Shall draw such envy as the lock you lost.
For, after all the murders of your eye,
When, after millions slain, yourself shall die;
When those fair suns shall set, as set they must,
And all those tresses shall be laid in dust,^
This lock, the muse shall consecrate to fame,
And 'midst the stars inscribe Belinda's name.
MEMORY OF AN UNFORTUNATE LADY.
WHAT beckoning ghost, along the moonlight
Invites my steps, and points to yonder glade?
'Tis she!--but why that bleeding bosom gor'd,
Why dimly gleams the visionary sword?
Oh ever beauteous, ever friendly! tell,
Is it, in heaven, a crime to love too well?
To bear too tender, or too firm a heart,
To act a lover's or a Roman's part?
Is there no bright reversion in the sky,
For those who greatly think, or bravely die?
Why bade ye else, ye powers! her soul aspire
Above the vulgar flight of low desire?
Ambition first sprung from your blest abodes;
The glorious fault of angels and of gods:
Thence to their images on earth it flows,
And in the breasts of kings and heroes glows.
Most souls, 'tis true, but peep out once an age,
Dull sullen prisoners in the body's cage:
Dim lights of life, that burn a length of years,
Useless, unseen, as lamps in sepulchres;
Like eastern kings a lazy state they keep,
And, close confin'd to their own palace, sleep.
From these perhaps (ere nature bade her die)
Fate snatch'd her early to the pitying sky.
As into air the purer spirits flow,
And separate from their kindred dregs below;
So flew the soul to its congenial place,
Nor left one virtue to redeem her race.
But thou, false guardian of a charge too good, Thou, mean deserter of thy brother's blood!
See on these ruby lips the trembling breath,
These cheeks now fading at the blast of death;
Cold is that breast which warm'd the world before,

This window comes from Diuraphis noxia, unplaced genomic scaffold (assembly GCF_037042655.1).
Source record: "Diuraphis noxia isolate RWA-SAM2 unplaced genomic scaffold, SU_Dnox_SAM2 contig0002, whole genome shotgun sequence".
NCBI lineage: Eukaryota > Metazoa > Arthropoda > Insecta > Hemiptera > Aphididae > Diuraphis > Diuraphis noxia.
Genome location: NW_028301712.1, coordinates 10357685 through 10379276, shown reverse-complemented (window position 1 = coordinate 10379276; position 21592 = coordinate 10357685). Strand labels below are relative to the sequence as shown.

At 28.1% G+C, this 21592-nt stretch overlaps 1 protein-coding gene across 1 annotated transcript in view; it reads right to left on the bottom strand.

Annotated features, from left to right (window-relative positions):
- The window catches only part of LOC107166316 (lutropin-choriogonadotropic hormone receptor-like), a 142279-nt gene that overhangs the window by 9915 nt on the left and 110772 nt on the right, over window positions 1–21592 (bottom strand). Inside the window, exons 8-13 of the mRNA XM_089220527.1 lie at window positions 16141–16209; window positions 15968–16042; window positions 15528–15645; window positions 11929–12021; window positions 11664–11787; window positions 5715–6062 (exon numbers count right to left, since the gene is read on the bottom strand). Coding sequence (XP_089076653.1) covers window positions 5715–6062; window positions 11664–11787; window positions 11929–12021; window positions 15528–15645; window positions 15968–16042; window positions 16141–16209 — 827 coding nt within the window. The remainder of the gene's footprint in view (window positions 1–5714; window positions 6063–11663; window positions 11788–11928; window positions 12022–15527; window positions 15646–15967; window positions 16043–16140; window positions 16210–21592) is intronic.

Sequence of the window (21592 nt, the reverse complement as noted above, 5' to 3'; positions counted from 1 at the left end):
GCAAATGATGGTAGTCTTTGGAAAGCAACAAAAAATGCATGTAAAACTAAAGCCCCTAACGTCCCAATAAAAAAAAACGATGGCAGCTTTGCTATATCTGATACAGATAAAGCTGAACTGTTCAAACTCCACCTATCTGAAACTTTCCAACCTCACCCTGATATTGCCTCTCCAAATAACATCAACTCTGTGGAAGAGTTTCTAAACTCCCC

And those love-darting eyes must roll no more.
Thus, if eternal justice rules the ball,
Thus shall your wives, and thus your children fall:
On all the line a sudden vengeance waits,
And frequent hearses shall besiege your gates;
There passengers shall stand, and pointing say
(While the long funerals blacken all the way),
'Lo! these were they, whose souls the furies steel'd,
And curst with hearts unknowing how to yield.'
Thus unlamented pass the proud away,
The gaze of fools, and pageant of a day!
So perish all, whose breast ne'er learn'd to glow,
For others' good, or melt at others' woe.
What can atone (oh ever-injur'd shade!)
Thy fate unpity'd, and thy rites unpaid?
No friend's complaint, no kind domestic tear
Pleas'd thy pale ghost, or grac'd thy mouruful bier:
By foreign hands thy dying eyes were clos'd,
By foreign hands thy decent limbs compos'd,
By foreign hands thy humble grave adorn'd,
By strangers honour'd, and by strangers mourn'd!
What though no friends in sable weeds appear,
Grieve for an hour, perhaps, then mourn a year,
And bear about the mockery of woe
To midnight dances, and the public show?
What though no weeping loves thy ashes grace,
Nor polish'd marble emulate thy face?
What though no sacred earth allow thee room,
Nor hallow'd dirge be mutter'd o'er thy tomb?
Yet shall thy grave with rising flowers be dress'd,
And the green turf lie lightly on thy breast:
There shall the morn her earliest tears bestow,
There the first roses of the year shall blow;
While angels with their silver wings o'ershade
The ground now sacred by thy reliques made.
So, peaceful rests, without a stone, a name,
What once had beauty, titles, wealth, and fame.